Potential Solutions to the Cost Dilemma

Lowell E. Schnipper, MD, Chair, ASCO Task Force on Value in Cancer Care, discussed ASCO’s Value Initiative: A Case-Based Approach, in an education session.7 The focus of ASCO’s value framework will be to support informed, shared decision-making between doctor and patient using a tool to individualize information, including clinical benefit, toxicity, and costs. ASCO will publish a framework to assess the value of cancer treatment options in the Journal of Clinical Oncology in late June of this year.

An economic analysis was presented by Deborah Schrag, MD, MPH, Dana-Farber Cancer Institute, Boston, Massachusetts, from the CALGB (Alliance)/SWOG 80405 study in patients with KRAS wild-type colorectal cancer.8 The conclusion was that the combination of chemotherapy plus bevacizumab cost much less than the combination of chemotherapy plus cetuximab, with similar survival and quality-adjusted survival. About a 45% reduction in the average selling price of cetuximab would be required to equal bevacizumab costs as used in the clinical study. While Dr. Schrag made no recommendations, Dr. Saltz suggested adopting “pay for performance” for drugs or tiered coverage pegged to efficacy.

Dr. Kolodziej suggested that transparency ultimately will require looking at how therapeutic decision making influences total cost of care. Most survey respondents were neutral that drug therapies alone provide the number one opportunity for cost containment in cancer care, suggesting that there is more to cost containment than controlling drug costs. For example, hospitalizations also contribute to costs. Dr. Kolodziej said that in a pilot study with Texas Oncology among patients with Medicare Advantage, those over age 70 with non-small cell lung cancer have a higher rate of hospitalization, and longer stays, which should be a part of the shared decision-making process between patient and provider. “If you don't discuss the possibility of hospitalization, you’re not making an informed decision.” The data that are being collected can be used to further personalize therapy, make good therapeutic decisions for patients, and make good financial decisions for everyone in the healthcare ecosystem. Ms. Whitman observed that this illustrates that value is a “holistic conversation.”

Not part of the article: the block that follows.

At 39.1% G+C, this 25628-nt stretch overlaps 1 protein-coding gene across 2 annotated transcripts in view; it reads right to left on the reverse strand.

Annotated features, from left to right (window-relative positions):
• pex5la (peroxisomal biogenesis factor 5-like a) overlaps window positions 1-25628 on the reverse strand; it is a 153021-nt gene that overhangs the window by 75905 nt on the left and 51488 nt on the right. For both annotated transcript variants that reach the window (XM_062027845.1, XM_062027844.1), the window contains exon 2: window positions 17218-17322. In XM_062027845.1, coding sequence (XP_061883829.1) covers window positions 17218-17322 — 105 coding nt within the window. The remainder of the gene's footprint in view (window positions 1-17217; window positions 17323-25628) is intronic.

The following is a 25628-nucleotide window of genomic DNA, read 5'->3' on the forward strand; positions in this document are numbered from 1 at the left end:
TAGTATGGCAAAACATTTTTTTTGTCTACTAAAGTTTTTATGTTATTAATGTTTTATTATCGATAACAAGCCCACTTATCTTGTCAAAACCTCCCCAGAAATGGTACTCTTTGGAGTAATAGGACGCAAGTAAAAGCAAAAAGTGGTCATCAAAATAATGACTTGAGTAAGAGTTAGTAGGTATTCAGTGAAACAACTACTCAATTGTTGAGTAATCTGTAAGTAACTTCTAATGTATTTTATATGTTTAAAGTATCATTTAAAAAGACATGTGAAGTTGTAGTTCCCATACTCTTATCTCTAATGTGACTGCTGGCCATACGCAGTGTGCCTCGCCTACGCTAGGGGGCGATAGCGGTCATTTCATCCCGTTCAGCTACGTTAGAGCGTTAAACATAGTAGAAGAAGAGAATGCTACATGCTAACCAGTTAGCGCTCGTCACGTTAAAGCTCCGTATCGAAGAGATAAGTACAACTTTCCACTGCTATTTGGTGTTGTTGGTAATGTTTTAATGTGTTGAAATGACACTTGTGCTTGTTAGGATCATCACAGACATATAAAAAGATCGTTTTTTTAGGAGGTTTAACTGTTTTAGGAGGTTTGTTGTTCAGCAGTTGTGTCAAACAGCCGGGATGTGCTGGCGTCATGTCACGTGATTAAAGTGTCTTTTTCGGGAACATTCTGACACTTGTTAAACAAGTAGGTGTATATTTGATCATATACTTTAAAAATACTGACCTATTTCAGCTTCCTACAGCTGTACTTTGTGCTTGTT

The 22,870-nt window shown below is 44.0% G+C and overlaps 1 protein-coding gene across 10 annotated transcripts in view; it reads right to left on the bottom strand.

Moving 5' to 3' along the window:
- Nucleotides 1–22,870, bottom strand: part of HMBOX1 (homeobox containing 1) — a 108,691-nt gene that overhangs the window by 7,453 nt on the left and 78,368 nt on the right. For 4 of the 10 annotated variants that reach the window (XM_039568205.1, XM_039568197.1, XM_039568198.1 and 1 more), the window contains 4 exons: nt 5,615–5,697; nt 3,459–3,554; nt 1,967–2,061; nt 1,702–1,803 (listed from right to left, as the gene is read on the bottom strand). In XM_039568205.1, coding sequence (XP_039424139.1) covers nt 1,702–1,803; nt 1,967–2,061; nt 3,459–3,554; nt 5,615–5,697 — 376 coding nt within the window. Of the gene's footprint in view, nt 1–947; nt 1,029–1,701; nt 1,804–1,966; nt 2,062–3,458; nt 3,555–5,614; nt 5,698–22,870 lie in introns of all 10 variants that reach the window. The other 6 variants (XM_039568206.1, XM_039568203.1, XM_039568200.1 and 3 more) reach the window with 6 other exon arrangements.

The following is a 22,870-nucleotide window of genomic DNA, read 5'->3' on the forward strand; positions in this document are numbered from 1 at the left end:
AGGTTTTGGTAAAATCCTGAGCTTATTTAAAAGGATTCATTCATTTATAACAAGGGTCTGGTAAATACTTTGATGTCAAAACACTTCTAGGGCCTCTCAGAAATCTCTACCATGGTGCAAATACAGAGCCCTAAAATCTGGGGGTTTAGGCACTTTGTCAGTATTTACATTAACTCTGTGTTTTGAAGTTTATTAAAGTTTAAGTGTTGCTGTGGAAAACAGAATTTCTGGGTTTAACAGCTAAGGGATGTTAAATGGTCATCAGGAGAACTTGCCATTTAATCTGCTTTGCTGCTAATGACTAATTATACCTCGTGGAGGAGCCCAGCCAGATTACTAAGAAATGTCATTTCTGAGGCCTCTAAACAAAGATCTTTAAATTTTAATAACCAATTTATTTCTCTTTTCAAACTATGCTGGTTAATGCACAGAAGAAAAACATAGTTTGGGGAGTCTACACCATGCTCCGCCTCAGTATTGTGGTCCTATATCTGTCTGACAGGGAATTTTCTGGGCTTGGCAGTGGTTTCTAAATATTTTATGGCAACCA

Among those respondents who did have a strong opinion, more agreed than disagreed that drug therapy is the number one target for cost containment in cancer care (Figure 3). Ms. Whitman pointed out, “The pace of innovation is exciting and the clinical achievements will continue to drive us forward in the fight against cancer, and we can expect value to be a consistent part of the equation moving forward. Twenty-seven percent of oncologists surveyed strongly agree advancements like novel drugs or novel drug combinations will force considerations of cost as a decision criterion in therapy selection.”

There are a number of value proposals. One of the most prominent concerns the use of biomarkers to identify patients for whom therapy will achieve the greatest outcomes. For Dr. Kolodziej, the most interesting abstract is one that discusses a marker for response. He cited in particular the presentation on the use of mismatch repair defects to predict response to the checkpoint inhibitor pembrolizumab in patients with previously treated, progressive, metastatic tumors.9 As advice to drug manufacturers, he said, “Regulatory end points are regulatory end points. They are not necessarily clinically meaningful end points, or end points that will distinguish you as this value equation is applied to your product. Think a little bit about how much an investment in a companion diagnostic or a biomarker is going to distinguish your product and give you an opportunity to have preferential placement on a therapeutic decision pathway.”

The majority of respondents in the survey reported that the biggest positive impact in driving value in cancer care is the availability of biosimilars and use of biomarkers (Figure 4). Biosimilars were not mentioned in the value discussions, but Ms. Whitman noted that biosimilars are hotly debated, and that any time more options become available, there is the potential to reduce cost. For biomarkers, she said, “The availability of identifiable biomarkers enables a stronger value choice for the therapy that can really make a difference for the targeted patients they benefit.”


Anthem’s Payment Plan